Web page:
Our Ultimate Disabled Freshers Survival Guide

26th September 2023 by Scarlett James


Welcome to D&A’s Ultimate Disabled Freshers’ Guide. This 11-page guide gives you some of our team’s top tips to getting through your first few weeks at university. (Although we’re sure you’re already killing it!)

Download your free Ultimate Disabled Freshers’ Guide

Who are we?

[Image Description: The D&A team sit in the sun at a picnic]

Diversity and Ability is an award-winning social enterprise led by and for disabled people. We provide training, consultancy and one-to-one support.

If you’ve applied for Disabled Students’ Allowance you may be receiving one-to-one support from our amazing trainers, mentors and tutors.


Find your people!

Whatever you’re interested in, universities are filled with other like-minded individuals keen to meet new people and try new things.

Whether you want to meet other people who are sober, find your religious community, or play wheelchair basketball, there’s a society for that! Check out your student union’s website to learn more.

Accessible Activities

Not everyone wants to do the same things, and the same things aren’t accessible to everyone. Luckily there are some amazing tools available now, enabling you to discover new places that everyone can access.

Check out WelcoMe app, Euan’s Guide and AccessAble to discover accessible venues in your new home!

Gym membership

If attending a gym is helpful for you and your disability, many universities offer a discounted or free membership as part of a disabled student support plan. 

Whether you find going to the gym helpful for improving mobility, managing your mental health, or any other reason connected to your disability, it’s worth noting that many universities have their own gyms.

Other ways gyms are being made accessible by universities include:

Equipment accredited by the Inclusive Fitness Initiative is specially crafted to cater to users with physical impairments, including those with limited or no vision. This equipment is designed to ensure effective and comfortable training experiences.

  • Supported fitness sessions

These are designed for disabled students and staff including mental health conditions. These sessions provide one-on-one support from the fitness team, with the aim of building a consistent, friendly relationship to help individuals achieve their fitness goals.

  • Sensory Quiet Times

These sessions are for individuals who prefer a quieter workout environment. During Sensory Quiet Times, we reduce noise by lowering music volume, turning off public TV screens, adjusting lighting as needed, refraining from public announcements (except for emergencies), and kindly requesting users to maintain quiet workouts.

  • Sports Buddy Schemes 

The Sports Buddy scheme allows students to bring buddies, whether friends, family, or support workers, for free access to our sports and fitness facilities, enhancing their fitness experience.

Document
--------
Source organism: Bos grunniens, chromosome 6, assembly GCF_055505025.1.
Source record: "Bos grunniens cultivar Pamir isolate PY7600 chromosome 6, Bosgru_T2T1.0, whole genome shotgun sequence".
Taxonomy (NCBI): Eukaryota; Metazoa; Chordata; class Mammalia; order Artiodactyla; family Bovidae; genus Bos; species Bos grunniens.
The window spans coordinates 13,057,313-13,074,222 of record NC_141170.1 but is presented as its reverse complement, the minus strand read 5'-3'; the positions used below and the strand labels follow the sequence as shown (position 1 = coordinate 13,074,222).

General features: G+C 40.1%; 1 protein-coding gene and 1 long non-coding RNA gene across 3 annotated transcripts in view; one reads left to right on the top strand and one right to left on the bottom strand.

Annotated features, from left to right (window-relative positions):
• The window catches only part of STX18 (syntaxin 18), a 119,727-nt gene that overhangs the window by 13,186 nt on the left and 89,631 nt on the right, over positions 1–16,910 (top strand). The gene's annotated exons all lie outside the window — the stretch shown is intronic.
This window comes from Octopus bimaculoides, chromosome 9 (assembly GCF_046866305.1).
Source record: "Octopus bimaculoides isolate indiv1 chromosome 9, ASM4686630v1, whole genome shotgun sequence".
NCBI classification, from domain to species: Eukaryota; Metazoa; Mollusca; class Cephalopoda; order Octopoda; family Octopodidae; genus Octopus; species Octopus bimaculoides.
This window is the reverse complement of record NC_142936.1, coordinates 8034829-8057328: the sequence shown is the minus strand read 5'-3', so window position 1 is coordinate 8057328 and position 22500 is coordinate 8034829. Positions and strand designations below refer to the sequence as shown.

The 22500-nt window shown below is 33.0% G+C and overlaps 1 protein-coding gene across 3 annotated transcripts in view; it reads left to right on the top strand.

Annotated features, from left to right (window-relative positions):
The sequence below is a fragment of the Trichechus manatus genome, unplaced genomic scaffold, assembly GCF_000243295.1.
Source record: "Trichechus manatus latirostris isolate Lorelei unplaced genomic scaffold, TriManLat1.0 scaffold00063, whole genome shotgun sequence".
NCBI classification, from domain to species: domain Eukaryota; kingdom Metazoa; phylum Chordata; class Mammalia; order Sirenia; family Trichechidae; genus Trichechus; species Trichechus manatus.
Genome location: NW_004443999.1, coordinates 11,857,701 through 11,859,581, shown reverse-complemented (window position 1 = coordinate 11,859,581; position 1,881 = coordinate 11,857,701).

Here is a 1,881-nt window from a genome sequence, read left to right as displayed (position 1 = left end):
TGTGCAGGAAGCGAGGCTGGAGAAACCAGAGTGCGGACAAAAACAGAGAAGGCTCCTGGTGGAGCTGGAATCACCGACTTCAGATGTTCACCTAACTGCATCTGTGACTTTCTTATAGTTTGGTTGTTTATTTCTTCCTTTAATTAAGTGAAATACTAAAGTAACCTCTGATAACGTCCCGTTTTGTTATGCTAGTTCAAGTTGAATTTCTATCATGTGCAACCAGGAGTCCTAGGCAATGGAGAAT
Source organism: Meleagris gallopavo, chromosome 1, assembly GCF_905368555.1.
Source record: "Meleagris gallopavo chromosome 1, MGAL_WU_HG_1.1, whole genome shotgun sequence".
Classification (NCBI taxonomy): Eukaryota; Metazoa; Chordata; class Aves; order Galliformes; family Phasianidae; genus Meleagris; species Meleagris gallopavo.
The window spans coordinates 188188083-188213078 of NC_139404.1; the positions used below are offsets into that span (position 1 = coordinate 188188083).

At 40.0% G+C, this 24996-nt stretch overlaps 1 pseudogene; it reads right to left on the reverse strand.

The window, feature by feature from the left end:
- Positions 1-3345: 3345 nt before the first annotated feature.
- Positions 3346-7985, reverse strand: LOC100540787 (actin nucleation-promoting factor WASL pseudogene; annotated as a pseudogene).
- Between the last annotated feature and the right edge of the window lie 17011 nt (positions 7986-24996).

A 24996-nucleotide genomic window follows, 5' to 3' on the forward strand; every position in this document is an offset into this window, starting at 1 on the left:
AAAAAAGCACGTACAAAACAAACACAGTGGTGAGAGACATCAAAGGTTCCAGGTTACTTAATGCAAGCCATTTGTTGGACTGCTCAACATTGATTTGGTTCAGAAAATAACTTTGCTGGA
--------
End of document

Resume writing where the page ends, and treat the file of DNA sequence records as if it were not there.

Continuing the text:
Having a discounted gym membership as part of my support plan was so helpful for me during my time at university.

It made a gym membership accessible to me for the first time and was really helpful for my health, both physical and mental.

University Of Nottingham Graduate

Go get registered at the local gp!

Delaying registration with a new GP might be tempting, especially with phone appointments available now. However, local registration holds various benefits, including easier coordination with university services like disability support and quicker access to in-person GP visits when needed. 

Don’t wait; register as soon as you can!

Top Tip – A lot of GP surgeries allow you to register online now!

Registering at the GP on campus was so easy! I went with other freshers and it meant when I needed to get evidence for my extenuating circumstances the process was so much smoother.

Sheffield Hallam – Year One

Feeling Overwhelmed? Try these:

Get some sleep

It can be easy to slip into not getting enough sleep during freshers. But a lack of sleep cano contribute to overwhelm. Take a nap!

Speak to your wellbeing team

Even if you feel okay now, its good to know what resources are available just in case you start to struggle.

Take Some Time Out

Freshers is just the first week. Don’t feel pressured to do everything. You’ve probably got another two years to explore (at least!).


What lecturers need to know and how to tell them!

We know it’s daunting sharing your needs, preferences and access requirements, and it can be exhausting to have to repeat them too. That’s why we have created AXS Passport. Share with lecturers, support staff, GPs and more instantly.

It’s completely free and signing up is easier than getting free wifi these days.

Feel belonging in action.


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